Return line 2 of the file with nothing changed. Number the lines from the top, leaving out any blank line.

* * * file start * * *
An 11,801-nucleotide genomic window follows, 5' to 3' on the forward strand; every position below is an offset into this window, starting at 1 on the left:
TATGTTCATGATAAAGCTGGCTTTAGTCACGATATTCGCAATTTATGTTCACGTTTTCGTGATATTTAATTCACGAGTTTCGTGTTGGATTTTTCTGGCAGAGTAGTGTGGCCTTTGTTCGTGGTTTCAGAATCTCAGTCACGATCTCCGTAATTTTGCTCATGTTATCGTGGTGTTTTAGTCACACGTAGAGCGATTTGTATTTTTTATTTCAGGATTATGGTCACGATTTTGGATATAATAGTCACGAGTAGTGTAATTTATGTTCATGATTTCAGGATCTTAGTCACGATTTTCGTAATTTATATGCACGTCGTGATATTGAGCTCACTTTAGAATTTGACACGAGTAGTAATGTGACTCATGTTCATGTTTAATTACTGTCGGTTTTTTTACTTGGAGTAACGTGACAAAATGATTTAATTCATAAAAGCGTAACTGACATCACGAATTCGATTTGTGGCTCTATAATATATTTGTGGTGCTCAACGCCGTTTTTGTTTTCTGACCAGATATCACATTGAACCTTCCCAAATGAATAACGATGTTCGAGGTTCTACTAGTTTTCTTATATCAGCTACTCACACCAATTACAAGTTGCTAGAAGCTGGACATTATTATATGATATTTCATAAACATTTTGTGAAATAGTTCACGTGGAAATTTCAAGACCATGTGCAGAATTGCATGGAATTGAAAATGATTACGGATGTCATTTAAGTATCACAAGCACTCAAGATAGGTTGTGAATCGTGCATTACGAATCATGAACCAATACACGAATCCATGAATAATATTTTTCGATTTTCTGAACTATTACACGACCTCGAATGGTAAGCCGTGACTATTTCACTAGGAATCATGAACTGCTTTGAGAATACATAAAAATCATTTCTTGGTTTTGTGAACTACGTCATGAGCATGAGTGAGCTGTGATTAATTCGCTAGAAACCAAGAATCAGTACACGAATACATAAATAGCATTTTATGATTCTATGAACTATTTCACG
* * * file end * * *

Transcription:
TATGTTCATGATAAAGCTGGCTTTAGTCACGATATTCGCAATTTATGTTCACGTTTTCGTGATATTTAATTCACGAGTTTCGTGTTGGATTTTTCTGGCAGAGTAGTGTGGCCTTTGTTCGTGGTTTCAGAATCTCAGTCACGATCTCCGTAATTTTGCTCATGTTATCGTGGTGTTTTAGTCACACGTAGAGCGATTTGTATTTTTTATTTCAGGATTATGGTCACGATTTTGGATATAATAGTCACGAGTAGTGTAATTTATGTTCATGATTTCAGGATCTTAGTCACGATTTTCGTAATTTATATGCACGTCGTGATATTGAGCTCACTTTAGAATTTGACACGAGTAGTAATGTGACTCATGTTCATGTTTAATTACTGTCGGTTTTTTTACTTGGAGTAACGTGACAAAATGATTTAATTCATAAAAGCGTAACTGACATCACGAATTCGATTTGTGGCTCTATAATATATTTGTGGTGCTCAACGCCGTTTTTGTTTTCTGACCAGATATCACATTGAACCTTCCCAAATGAATAACGATGTTCGAGGTTCTACTAGTTTTCTTATATCAGCTACTCACACCAATTACAAGTTGCTAGAAGCTGGACATTATTATATGATATTTCATAAACATTTTGTGAAATAGTTCACGTGGAAATTTCAAGACCATGTGCAGAATTGCATGGAATTGAAAATGATTACGGATGTCATTTAAGTATCACAAGCACTCAAGATAGGTTGTGAATCGTGCATTACGAATCATGAACCAATACACGAATCCATGAATAATATTTTTCGATTTTCTGAACTATTACACGACCTCGAATGGTAAGCCGTGACTATTTCACTAGGAATCATGAACTGCTTTGAGAATACATAAAAATCATTTCTTGGTTTTGTGAACTACGTCATGAGCATGAGTGAGCTGTGATTAATTCGCTAGAAACCAAGAATCAGTACACGAATACATAAATAGCATTTTATGATTCTATGAACTATTTCACG